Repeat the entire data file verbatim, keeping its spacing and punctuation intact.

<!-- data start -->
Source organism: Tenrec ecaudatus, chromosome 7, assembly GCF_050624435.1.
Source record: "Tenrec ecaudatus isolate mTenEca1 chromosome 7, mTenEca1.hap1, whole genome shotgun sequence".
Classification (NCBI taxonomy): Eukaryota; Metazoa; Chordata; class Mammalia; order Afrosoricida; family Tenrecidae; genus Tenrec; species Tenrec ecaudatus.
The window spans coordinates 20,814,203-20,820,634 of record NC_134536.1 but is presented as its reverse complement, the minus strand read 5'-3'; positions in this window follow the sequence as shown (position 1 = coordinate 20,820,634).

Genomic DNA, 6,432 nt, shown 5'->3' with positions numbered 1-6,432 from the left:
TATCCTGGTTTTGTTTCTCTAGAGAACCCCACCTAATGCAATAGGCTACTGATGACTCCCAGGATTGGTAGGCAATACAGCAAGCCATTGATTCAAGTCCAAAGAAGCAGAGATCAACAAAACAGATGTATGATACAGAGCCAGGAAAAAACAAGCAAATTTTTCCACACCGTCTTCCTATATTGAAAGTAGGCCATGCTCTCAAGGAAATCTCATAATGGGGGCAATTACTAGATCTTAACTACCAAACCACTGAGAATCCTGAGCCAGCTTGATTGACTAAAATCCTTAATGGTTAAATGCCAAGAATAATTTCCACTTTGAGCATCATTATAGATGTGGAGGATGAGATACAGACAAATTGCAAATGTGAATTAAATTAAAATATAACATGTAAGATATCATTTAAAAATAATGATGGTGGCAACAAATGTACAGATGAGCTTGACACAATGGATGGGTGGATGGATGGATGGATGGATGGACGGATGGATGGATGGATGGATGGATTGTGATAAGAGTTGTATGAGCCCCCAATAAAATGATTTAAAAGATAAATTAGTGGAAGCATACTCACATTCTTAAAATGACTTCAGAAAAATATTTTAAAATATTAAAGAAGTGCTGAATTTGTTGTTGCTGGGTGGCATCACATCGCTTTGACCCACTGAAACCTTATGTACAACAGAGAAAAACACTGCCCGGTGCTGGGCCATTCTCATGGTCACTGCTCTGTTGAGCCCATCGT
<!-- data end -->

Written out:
Source organism: Tenrec ecaudatus, chromosome 7, assembly GCF_050624435.1.
Source record: "Tenrec ecaudatus isolate mTenEca1 chromosome 7, mTenEca1.hap1, whole genome shotgun sequence".
Classification (NCBI taxonomy): Eukaryota; Metazoa; Chordata; class Mammalia; order Afrosoricida; family Tenrecidae; genus Tenrec; species Tenrec ecaudatus.
The window spans coordinates 20,814,203-20,820,634 of record NC_134536.1 but is presented as its reverse complement, the minus strand read 5'-3'; positions in this window follow the sequence as shown (position 1 = coordinate 20,820,634).

Genomic DNA, 6,432 nt, shown 5'->3' with positions numbered 1-6,432 from the left:
TATCCTGGTTTTGTTTCTCTAGAGAACCCCACCTAATGCAATAGGCTACTGATGACTCCCAGGATTGGTAGGCAATACAGCAAGCCATTGATTCAAGTCCAAAGAAGCAGAGATCAACAAAACAGATGTATGATACAGAGCCAGGAAAAAACAAGCAAATTTTTCCACACCGTCTTCCTATATTGAAAGTAGGCCATGCTCTCAAGGAAATCTCATAATGGGGGCAATTACTAGATCTTAACTACCAAACCACTGAGAATCCTGAGCCAGCTTGATTGACTAAAATCCTTAATGGTTAAATGCCAAGAATAATTTCCACTTTGAGCATCATTATAGATGTGGAGGATGAGATACAGACAAATTGCAAATGTGAATTAAATTAAAATATAACATGTAAGATATCATTTAAAAATAATGATGGTGGCAACAAATGTACAGATGAGCTTGACACAATGGATGGGTGGATGGATGGATGGATGGATGGACGGATGGATGGATGGATGGATGGATTGTGATAAGAGTTGTATGAGCCCCCAATAAAATGATTTAAAAGATAAATTAGTGGAAGCATACTCACATTCTTAAAATGACTTCAGAAAAATATTTTAAAATATTAAAGAAGTGCTGAATTTGTTGTTGCTGGGTGGCATCACATCGCTTTGACCCACTGAAACCTTATGTACAACAGAGAAAAACACTGCCCGGTGCTGGGCCATTCTCATGGTCACTGCTCTGTTGAGCCCATCGT